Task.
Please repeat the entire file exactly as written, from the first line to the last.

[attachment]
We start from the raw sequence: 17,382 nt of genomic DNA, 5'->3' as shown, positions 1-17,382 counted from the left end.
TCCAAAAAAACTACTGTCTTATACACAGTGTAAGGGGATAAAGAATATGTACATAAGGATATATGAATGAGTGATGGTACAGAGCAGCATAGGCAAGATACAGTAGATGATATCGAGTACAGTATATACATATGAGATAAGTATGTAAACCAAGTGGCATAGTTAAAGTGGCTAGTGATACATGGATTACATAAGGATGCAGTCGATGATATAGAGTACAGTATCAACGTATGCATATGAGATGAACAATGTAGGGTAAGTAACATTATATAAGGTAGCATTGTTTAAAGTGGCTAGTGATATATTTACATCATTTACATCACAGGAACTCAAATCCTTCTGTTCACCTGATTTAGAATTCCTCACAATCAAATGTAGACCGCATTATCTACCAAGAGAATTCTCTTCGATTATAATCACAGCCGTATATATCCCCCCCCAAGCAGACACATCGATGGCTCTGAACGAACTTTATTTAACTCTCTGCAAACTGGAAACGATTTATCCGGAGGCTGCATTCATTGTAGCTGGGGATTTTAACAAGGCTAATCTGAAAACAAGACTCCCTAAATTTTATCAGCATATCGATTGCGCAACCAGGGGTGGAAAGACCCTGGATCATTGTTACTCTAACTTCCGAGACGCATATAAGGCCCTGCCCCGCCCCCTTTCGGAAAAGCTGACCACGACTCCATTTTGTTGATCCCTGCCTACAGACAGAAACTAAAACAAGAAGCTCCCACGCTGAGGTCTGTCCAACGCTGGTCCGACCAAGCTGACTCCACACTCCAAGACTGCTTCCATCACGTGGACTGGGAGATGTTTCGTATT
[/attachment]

We start from the raw sequence: 17,382 nt of genomic DNA, 5'->3' as shown, positions 1-17,382 counted from the left end.
TCCAAAAAAACTACTGTCTTATACACAGTGTAAGGGGATAAAGAATATGTACATAAGGATATATGAATGAGTGATGGTACAGAGCAGCATAGGCAAGATACAGTAGATGATATCGAGTACAGTATATACATATGAGATAAGTATGTAAACCAAGTGGCATAGTTAAAGTGGCTAGTGATACATGGATTACATAAGGATGCAGTCGATGATATAGAGTACAGTATCAACGTATGCATATGAGATGAACAATGTAGGGTAAGTAACATTATATAAGGTAGCATTGTTTAAAGTGGCTAGTGATATATTTACATCATTTACATCACAGGAACTCAAATCCTTCTGTTCACCTGATTTAGAATTCCTCACAATCAAATGTAGACCGCATTATCTACCAAGAGAATTCTCTTCGATTATAATCACAGCCGTATATATCCCCCCCCAAGCAGACACATCGATGGCTCTGAACGAACTTTATTTAACTCTCTGCAAACTGGAAACGATTTATCCGGAGGCTGCATTCATTGTAGCTGGGGATTTTAACAAGGCTAATCTGAAAACAAGACTCCCTAAATTTTATCAGCATATCGATTGCGCAACCAGGGGTGGAAAGACCCTGGATCATTGTTACTCTAACTTCCGAGACGCATATAAGGCCCTGCCCCGCCCCCTTTCGGAAAAGCTGACCACGACTCCATTTTGTTGATCCCTGCCTACAGACAGAAACTAAAACAAGAAGCTCCCACGCTGAGGTCTGTCCAACGCTGGTCCGACCAAGCTGACTCCACACTCCAAGACTGCTTCCATCACGTGGACTGGGAGATGTTTCGTATT